Procedure Perceptual-cognitive and linguistic tasks were chosen for administration to the LI children. These tests consisted of measures of syntactic comprehension and production, semantic ability, digit span, syllable sequencing, and phonological discrimination and production.

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WOLFUS,

MOSCOVITCH,

AND KINSBOURNE

A phonological test was developed to enable comparison of the ability to produce and discriminate phonological features. Six features were selected: voicing, place of articulation, consonant cluster, syllable arrest, diphthongization, and syllable sequencing (in real words). Impaired sequencing of nonsense syllables has typically been related to articulatory disorders. Many LI children have difficulty sequencing consonant blends and multisyllabic words. Therefore it was of interest to determine whether similar difficulty in the sequencing of nonmeaningful material would be associated with language impairment. Sequencing of one-, two-, and three-syllable units was measured as there were no a priori guidelines for selecting an appropriate level of difficulty.

Part A: Procedure for Standardized Tasks The Northwestern Syntax Screening Test (NSST) was used to obtain measures of syntax comprehension and production. The Auditory Association and Auditory Sequential subtests of the Illinois Test of Psycholinguistic Abilities (ITPA) were selected to evaluate semantic ability and digit span, respectively. The Auditory Association subtest was selected to assess the competence of the subjects to deal with the meanings of words, i.e., the semantic aspects of words, for the following reasons: The ability to detect relationships among verbal items reflects (a) abstract reasoning and (b) competence in using words in terms of the meanings they convey rather than in terms of their syntactic functions. The Similarities subtest of the WISC and the Auditory Association subtest of the ITPA both measure this ability. Since the subjects were of normal intelligence, it was assumed that the reasoning component of the tasks would not be the source of diiculty for subjects with low scores; semantic difficulties would be indicated. The Auditory Association subtest was preferred over Similarities because it is more complex, and hence more likely to discriminate between semantically normal and semantically impaired subjects.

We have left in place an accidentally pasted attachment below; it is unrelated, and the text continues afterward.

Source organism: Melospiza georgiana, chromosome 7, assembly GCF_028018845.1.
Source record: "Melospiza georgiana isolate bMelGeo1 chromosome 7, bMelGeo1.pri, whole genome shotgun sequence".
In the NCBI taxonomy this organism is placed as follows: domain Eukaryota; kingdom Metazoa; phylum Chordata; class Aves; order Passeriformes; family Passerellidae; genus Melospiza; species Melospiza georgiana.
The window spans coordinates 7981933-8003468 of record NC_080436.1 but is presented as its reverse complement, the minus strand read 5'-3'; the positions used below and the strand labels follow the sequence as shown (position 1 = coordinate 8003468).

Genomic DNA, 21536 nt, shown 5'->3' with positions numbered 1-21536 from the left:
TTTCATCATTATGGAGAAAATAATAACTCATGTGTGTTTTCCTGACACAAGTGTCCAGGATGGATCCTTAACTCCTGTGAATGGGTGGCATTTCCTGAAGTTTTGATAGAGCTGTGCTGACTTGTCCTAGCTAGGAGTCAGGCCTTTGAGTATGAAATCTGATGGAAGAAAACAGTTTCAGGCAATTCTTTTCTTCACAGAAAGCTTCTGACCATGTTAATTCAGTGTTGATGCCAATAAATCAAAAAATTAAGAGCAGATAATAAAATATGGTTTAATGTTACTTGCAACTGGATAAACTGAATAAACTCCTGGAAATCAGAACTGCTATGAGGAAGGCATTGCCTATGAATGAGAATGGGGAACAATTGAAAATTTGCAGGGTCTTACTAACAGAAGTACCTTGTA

Part B: Procedure for Syllable-Sequencing and Phonological Tasks Sequencing of nonsense syllables was assessed by measuring the number of one-, two-, and three-syllable units a child could repeat in IO sec. This interval was chosen to allow sufficient time to obtain a valid measure. Items repeated were /PA/, ltnl, /p&4, and /P&&A/. An average score for /PA/ and /tn/ repetition was calculated for each child. This average score represented one syllable-sequencing rate in subsequent analyses. The number of repetitions of /pr\tA/ represented two syllable-sequencing rate and the number of repetitions of /pat,&%/ represented three syllable-sequencing rate. The ability of the children to discriminate and produce the following phonological features in words was tested: voicing, place of articulation, consonant cluster, syllable arrest, diphthongization, and syllable-sequencing. The production condition was given first in all cases to ensure, that subjects were familiar with the lexical items to be used during the discrimination condition. Naming errors were corrected during the production task. This was desirable because the discrimination condition was intended to investigate whether subjects could distinguish lexical items on the basis of phonological differences and not their knowledge of the lexicon. The stimuli were pictures consisting of colored drawings mounted on 3 x 5-in. cards. The pictures depicted objects or events which were intended to be familiar even to the youngest subjects. The stimuli were organized in six sets corresponding to each of the phonological features. In the production condition, the subjects were asked to identify the pictures. When necessary, a sentence completion format was used to elicit responses. If achild was not able to name a picture, an imitative response was obtained. Following the production condition, the six discrimination subtests were administered in random order. Taped word stimuli recorded in the experimenter’s voice were presented concurrently with corresponding picture stimuli.

DEVELOPMENTAL

LANGUAGE

IMPAIRMENT

155